First Aid for the Test Anxious
This material is for those with mild anxiety. If your symptoms interfere with your daily life in significant ways, please visit Counseling & Testing Services (270-745-3159), Potter Hall 409 or connect with them online at www.wku.edu/heretohelp/. The "Here to Help" section provides answers to questions anonymously over the Internet.
- Understanding Anxiety
Anxiety is a learned reaction to cope with a perceived threat.
The threat is usually nonspecific. (If the threat were specific, then we call it a "fear"). Anxiety involves a physical response, typically at least muscle tension, negative self-statements (such as "all or none" thinking; awfulizing), future-oriented thinking (e.g., my entire future will be horrid if...), and an anxious lifestyle (physical, mental, and social health affects anxiety).
Is anxiety "bad"? Not necessarily
You want an arousal level that is optimal for the task you are doing. If you are reading, a low level is optimal. If you are running from a tiger, a high level is optimal. This is called the Yerkes Dodson "Law," but it isn't actually a "law", it's more of a theory.
- Key Issues in Reducing Stress
Change unproductive stress/anxiety into productive energy. Change takes time. Change occurs unevenly. It is a very individual process so you must learn what works for you.
Step 1. Evaluate your Anxiety
What are your stress symptoms? Some of the most common symptoms of stress are headache, backache, muscle tension, upset stomach, and sweaty palms. The first step toward solving a problem is assessment so you know the nature and severity of the problem.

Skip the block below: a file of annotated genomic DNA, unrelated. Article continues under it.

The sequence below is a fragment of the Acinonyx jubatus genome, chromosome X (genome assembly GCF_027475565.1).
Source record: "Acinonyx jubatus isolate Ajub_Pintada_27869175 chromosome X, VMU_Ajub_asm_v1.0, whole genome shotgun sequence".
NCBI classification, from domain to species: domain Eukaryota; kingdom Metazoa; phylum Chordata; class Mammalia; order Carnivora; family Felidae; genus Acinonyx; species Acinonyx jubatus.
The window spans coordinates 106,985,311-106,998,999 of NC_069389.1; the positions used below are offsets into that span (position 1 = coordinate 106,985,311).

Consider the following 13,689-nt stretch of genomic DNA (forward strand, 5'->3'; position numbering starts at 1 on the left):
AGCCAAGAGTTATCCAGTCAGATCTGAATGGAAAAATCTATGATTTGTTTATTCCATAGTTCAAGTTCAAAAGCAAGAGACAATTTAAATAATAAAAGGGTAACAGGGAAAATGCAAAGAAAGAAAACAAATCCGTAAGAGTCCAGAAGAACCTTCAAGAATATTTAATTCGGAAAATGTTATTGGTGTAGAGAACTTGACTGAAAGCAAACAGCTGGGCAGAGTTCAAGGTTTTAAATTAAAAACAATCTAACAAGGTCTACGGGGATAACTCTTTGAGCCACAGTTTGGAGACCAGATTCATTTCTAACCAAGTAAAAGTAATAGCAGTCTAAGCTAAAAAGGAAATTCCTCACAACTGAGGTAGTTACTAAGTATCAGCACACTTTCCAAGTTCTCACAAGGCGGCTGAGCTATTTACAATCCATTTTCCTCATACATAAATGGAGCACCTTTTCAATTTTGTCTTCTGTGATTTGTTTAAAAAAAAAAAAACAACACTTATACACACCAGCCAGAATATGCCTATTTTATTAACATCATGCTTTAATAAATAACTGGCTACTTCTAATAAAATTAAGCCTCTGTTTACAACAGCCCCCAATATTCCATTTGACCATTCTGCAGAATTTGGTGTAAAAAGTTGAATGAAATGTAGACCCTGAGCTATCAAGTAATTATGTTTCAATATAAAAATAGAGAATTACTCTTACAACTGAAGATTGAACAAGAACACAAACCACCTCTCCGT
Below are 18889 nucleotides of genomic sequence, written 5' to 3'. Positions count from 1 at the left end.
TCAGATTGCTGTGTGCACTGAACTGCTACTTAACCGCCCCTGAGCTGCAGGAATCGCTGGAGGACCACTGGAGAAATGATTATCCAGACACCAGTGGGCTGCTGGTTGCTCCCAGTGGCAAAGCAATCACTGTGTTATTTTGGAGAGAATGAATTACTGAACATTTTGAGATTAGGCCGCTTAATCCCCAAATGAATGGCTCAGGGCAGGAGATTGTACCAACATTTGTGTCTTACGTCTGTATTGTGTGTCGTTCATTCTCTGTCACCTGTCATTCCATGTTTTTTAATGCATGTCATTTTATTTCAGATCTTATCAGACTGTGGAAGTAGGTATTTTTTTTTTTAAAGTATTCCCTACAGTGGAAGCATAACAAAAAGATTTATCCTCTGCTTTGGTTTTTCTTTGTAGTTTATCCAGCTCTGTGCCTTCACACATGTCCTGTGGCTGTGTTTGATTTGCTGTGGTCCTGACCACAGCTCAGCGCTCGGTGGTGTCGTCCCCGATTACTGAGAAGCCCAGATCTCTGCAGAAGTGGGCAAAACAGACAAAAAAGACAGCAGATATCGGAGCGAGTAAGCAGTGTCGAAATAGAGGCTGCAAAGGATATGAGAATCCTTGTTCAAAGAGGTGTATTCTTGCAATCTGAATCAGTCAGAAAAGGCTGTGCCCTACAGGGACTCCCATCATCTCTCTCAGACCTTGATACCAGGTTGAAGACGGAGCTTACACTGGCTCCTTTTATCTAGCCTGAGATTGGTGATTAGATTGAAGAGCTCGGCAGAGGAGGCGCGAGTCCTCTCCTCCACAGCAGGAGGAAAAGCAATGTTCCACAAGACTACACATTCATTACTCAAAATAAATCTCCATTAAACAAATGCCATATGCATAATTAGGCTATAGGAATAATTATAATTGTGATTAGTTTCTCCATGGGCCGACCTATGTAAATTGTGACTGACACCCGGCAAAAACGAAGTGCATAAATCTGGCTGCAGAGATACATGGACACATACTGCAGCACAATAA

Which types of exams are creating anxiety for you? The least?
Arrange them into a hierarchy from least to most anxiety arousing.
If you talked to others, you'd find variation. For example, some despise essay, others prefer them. Some like multiple choice, others tremble at them. Some prefer history-type tests, others math-type tests. On the discussion board feel free to share what type of tests you most dislike or prefer and ask others to report theirs.
The Test Experience
The test experience can be thought of in three parts:
- Pre-test period
- Test period
- Post-test period (and even subdivided further if it makes sense for you)
What portions of the test experience are least to most anxiety arousing for you?
Again, there is variation, some aren't anxious until the test is over; some calm down once the test begins. What is your pattern?(Notice, this is ever more detailed assessment. As the problem is defined or assessed, it becomes more manageable).
Step 2: Learn to Deal with Anxiety
Start with low stress situations. As you have success with anxiety reduction skills, move on to slightly more anxiety-arousing situations.